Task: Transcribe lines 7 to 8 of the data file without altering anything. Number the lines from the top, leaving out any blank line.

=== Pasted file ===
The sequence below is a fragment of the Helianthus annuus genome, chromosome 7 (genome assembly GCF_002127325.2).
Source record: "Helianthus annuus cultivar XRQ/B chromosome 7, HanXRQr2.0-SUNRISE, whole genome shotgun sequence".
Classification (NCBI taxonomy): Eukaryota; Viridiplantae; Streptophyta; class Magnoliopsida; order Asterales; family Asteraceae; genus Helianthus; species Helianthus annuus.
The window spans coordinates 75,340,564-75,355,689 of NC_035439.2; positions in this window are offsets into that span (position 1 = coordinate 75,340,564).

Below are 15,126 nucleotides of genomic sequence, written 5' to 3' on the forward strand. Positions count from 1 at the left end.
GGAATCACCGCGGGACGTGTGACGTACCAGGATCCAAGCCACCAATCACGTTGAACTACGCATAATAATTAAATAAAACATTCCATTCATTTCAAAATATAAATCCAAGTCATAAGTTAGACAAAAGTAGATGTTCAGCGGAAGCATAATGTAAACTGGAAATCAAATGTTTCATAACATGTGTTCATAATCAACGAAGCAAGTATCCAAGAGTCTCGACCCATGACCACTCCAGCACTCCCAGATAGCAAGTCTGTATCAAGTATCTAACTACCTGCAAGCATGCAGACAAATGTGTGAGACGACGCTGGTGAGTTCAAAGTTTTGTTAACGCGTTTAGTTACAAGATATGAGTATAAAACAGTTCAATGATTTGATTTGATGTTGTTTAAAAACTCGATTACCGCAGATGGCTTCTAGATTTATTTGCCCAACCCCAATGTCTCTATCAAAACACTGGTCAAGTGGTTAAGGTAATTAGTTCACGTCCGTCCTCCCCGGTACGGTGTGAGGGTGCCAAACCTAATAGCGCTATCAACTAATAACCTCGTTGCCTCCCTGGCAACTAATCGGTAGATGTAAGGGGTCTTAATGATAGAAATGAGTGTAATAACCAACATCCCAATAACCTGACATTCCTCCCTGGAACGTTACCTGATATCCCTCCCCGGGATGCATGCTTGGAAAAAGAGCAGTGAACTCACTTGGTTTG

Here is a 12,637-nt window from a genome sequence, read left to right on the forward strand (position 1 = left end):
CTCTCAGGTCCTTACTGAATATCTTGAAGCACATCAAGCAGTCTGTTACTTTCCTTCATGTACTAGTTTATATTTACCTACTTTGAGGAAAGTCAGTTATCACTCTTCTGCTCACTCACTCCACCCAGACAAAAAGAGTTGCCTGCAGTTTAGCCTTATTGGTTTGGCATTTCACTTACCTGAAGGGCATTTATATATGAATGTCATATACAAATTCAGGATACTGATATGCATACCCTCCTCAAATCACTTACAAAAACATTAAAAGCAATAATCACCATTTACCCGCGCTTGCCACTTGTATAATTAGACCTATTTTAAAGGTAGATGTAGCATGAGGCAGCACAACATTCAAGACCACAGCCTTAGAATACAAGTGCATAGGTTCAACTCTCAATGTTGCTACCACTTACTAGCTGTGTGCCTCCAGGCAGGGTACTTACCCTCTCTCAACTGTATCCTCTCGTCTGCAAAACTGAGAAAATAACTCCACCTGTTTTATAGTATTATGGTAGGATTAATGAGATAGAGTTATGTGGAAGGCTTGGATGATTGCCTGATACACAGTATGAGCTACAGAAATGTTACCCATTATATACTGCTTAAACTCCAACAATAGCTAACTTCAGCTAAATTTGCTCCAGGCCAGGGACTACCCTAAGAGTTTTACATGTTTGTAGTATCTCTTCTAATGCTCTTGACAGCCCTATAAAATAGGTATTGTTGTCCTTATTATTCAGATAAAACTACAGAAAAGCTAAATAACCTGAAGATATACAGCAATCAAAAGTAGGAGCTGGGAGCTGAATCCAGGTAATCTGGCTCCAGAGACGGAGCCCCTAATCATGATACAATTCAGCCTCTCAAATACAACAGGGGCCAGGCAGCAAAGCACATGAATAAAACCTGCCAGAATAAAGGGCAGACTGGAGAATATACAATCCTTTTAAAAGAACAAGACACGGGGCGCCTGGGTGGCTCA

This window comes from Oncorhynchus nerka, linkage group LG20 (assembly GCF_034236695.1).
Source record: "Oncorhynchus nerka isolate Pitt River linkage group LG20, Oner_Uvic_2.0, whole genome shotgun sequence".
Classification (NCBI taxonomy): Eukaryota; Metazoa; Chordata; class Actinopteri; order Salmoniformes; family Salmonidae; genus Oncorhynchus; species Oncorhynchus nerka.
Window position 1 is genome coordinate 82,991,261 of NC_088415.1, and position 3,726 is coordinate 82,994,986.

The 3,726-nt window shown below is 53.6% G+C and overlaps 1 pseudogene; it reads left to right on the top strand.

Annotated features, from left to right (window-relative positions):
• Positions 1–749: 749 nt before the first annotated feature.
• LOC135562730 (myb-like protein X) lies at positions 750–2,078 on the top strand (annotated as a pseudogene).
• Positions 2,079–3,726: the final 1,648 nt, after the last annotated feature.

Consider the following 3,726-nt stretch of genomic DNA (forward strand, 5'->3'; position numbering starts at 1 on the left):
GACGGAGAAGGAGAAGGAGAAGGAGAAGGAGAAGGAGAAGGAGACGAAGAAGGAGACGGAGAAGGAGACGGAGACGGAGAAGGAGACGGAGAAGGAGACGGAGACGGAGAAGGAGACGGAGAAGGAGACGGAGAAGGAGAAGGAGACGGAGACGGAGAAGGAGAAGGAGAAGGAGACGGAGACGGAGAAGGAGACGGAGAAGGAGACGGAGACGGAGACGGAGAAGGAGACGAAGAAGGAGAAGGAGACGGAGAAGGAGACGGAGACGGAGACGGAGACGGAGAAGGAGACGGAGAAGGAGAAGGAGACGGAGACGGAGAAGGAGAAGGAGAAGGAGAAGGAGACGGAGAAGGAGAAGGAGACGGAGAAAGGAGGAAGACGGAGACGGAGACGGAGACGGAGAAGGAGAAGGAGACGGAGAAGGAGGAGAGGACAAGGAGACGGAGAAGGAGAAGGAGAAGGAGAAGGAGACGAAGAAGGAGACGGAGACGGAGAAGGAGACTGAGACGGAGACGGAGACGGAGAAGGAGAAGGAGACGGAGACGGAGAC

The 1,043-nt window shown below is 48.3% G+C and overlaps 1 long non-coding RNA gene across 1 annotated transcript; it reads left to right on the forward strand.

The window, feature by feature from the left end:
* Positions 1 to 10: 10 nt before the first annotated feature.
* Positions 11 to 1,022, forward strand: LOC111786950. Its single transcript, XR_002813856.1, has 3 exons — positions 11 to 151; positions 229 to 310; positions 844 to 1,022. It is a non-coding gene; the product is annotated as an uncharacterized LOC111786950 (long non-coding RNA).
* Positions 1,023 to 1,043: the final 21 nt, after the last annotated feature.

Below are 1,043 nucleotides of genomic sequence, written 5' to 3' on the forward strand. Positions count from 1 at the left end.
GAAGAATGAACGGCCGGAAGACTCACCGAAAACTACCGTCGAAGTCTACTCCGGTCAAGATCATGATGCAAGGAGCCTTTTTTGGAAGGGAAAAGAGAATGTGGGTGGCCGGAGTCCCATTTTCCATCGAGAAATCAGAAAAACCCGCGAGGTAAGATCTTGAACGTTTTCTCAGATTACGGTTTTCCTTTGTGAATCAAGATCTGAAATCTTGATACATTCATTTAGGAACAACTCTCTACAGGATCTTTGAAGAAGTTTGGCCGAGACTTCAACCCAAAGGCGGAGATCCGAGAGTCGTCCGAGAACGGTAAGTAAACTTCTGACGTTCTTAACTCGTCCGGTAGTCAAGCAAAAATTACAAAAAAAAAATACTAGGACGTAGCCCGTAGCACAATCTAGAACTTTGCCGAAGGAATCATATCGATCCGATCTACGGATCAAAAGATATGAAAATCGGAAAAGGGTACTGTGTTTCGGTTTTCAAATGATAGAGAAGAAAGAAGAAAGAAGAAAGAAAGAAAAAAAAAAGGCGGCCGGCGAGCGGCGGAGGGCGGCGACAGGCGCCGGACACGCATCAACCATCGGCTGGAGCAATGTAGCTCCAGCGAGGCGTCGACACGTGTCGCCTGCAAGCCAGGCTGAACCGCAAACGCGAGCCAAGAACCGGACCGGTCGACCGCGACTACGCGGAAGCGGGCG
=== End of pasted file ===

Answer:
Here is a 12,637-nt window from a genome sequence, read left to right on the forward strand (position 1 = left end):
CTCTCAGGTCCTTACTGAATATCTTGAAGCACATCAAGCAGTCTGTTACTTTCCTTCATGTACTAGTTTATATTTACCTACTTTGAGGAAAGTCAGTTATCACTCTTCTGCTCACTCACTCCACCCAGACAAAAAGAGTTGCCTGCAGTTTAGCCTTATTGGTTTGGCATTTCACTTACCTGAAGGGCATTTATATATGAATGTCATATACAAATTCAGGATACTGATATGCATACCCTCCTCAAATCACTTACAAAAACATTAAAAGCAATAATCACCATTTACCCGCGCTTGCCACTTGTATAATTAGACCTATTTTAAAGGTAGATGTAGCATGAGGCAGCACAACATTCAAGACCACAGCCTTAGAATACAAGTGCATAGGTTCAACTCTCAATGTTGCTACCACTTACTAGCTGTGTGCCTCCAGGCAGGGTACTTACCCTCTCTCAACTGTATCCTCTCGTCTGCAAAACTGAGAAAATAACTCCACCTGTTTTATAGTATTATGGTAGGATTAATGAGATAGAGTTATGTGGAAGGCTTGGATGATTGCCTGATACACAGTATGAGCTACAGAAATGTTACCCATTATATACTGCTTAAACTCCAACAATAGCTAACTTCAGCTAAATTTGCTCCAGGCCAGGGACTACCCTAAGAGTTTTACATGTTTGTAGTATCTCTTCTAATGCTCTTGACAGCCCTATAAAATAGGTATTGTTGTCCTTATTATTCAGATAAAACTACAGAAAAGCTAAATAACCTGAAGATATACAGCAATCAAAAGTAGGAGCTGGGAGCTGAATCCAGGTAATCTGGCTCCAGAGACGGAGCCCCTAATCATGATACAATTCAGCCTCTCAAATACAACAGGGGCCAGGCAGCAAAGCACATGAATAAAACCTGCCAGAATAAAGGGCAGACTGGAGAATATACAATCCTTTTAAAAGAACAAGACACGGGGCGCCTGGGTGGCTCA